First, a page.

What’s a Buyer to do in this evolving crazy market?

When the market started heating up, the smart buyer’s agent knew to get an offer in ASAP to try to beat other agents to the punch.

Then we all started doing something like saying “Reviewing offers on such and such date and time.” That was nice because you knew that you had time to show the house. If your client couldn’t break away to see it immediately, you could tell them you could do the next day.

Now it has evolved to the point where we are saying “Reviewing offers on such and such date but the seller reserves the right to accept any offer at any time.” So we are back to dropping everything and rushing out to see a new listing ASAP.

What is a poor buyer to do right now to get a house? Make such a strong offer that the seller will want to accept it immediately. Turn the tables and make the Seller chase you! That usually involves 4 big things: Price, inspection, closing date and possession date.

Obviously for price, that means a stupid high number. I can’t believe after spending so many years blogging about not overpaying in a Buyer’s Market, that I am now suggesting people do this. But in this market, it is the difference between getting a home and not getting a home. Instead of “Go big or go home”, it is “Go big to GET a home.”

Inspection…..waive it totally if you can let yourself do it. Having dealt with probably close to 1000 inspections over the past 16 years, I can tell you that I rarely see a house with a deal breaking problem. Most of the issues that would make you want to walk away from the house are typically visible if you look. If it has old HVAC units, well, you know you will have to eventually replace them. Roof have a shingle blown up or need some flashing around a chimney? That’s not worth losing a house over. Plus, most of the time all you can get a seller to do these days is spend $1000 or so on repairs. Most of the items found on a home inspection will probably also be found where you are living now: Some electrical oddities like reversed polarity or an ungrounded outlet in older homes. Various plumbing leaks. A roof, HVAC units or water heater somewhere between new and needing replaced. Most of what is found on a home inspection is deferred maintenance.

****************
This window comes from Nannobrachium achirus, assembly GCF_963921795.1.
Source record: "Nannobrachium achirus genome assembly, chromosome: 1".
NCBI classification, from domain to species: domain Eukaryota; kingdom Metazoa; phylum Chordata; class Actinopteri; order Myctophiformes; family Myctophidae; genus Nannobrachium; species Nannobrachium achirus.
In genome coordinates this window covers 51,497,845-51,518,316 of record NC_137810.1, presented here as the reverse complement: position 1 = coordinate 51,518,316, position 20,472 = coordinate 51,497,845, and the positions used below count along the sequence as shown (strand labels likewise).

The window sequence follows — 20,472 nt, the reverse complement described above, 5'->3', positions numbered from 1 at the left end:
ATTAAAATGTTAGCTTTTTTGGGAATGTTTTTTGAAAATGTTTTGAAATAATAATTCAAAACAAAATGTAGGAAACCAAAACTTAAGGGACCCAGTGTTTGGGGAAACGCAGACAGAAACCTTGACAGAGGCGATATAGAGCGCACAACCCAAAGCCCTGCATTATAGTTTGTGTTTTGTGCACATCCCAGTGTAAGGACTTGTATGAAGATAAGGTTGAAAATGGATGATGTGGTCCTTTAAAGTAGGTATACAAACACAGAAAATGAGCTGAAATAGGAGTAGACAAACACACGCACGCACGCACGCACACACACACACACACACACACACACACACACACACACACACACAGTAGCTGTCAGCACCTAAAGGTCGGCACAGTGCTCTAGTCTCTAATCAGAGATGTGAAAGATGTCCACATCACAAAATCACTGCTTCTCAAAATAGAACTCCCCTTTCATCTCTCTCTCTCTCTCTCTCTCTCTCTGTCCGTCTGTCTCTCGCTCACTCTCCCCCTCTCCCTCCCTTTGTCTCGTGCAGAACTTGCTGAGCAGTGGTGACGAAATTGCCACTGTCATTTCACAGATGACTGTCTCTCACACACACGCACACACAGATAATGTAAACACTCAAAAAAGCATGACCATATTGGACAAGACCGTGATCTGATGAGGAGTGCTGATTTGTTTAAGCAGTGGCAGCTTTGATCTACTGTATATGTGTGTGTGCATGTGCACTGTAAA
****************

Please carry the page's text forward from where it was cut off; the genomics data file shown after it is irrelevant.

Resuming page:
A lot of sellers have already bought another home and know when they will be closing on it. Ask their agent what the ideal closing date would be for the sellers. If you can make it work, you have just made your offer much more appealing to them.

Same with the possession date. It’s a pain in the rear to have to be out of your old place the same day you get in your new place. If the house was in reasonably clean shape when you saw it and you don’t think the sellers are terrible people, ask if they need a couple of days to stay in the house after the closing. Some breathing room is always nice. The worst I have seen when this happens is that you often get left some garbage or a dirty house. Most sellers are eager to get to their new place so you don’t really have to worry about them not moving out.

All of these things are a little risky to a buyer. I know. I get it. But the people that do these things are the ones who are going to be moving into that house you fell in love with and were outbid on.

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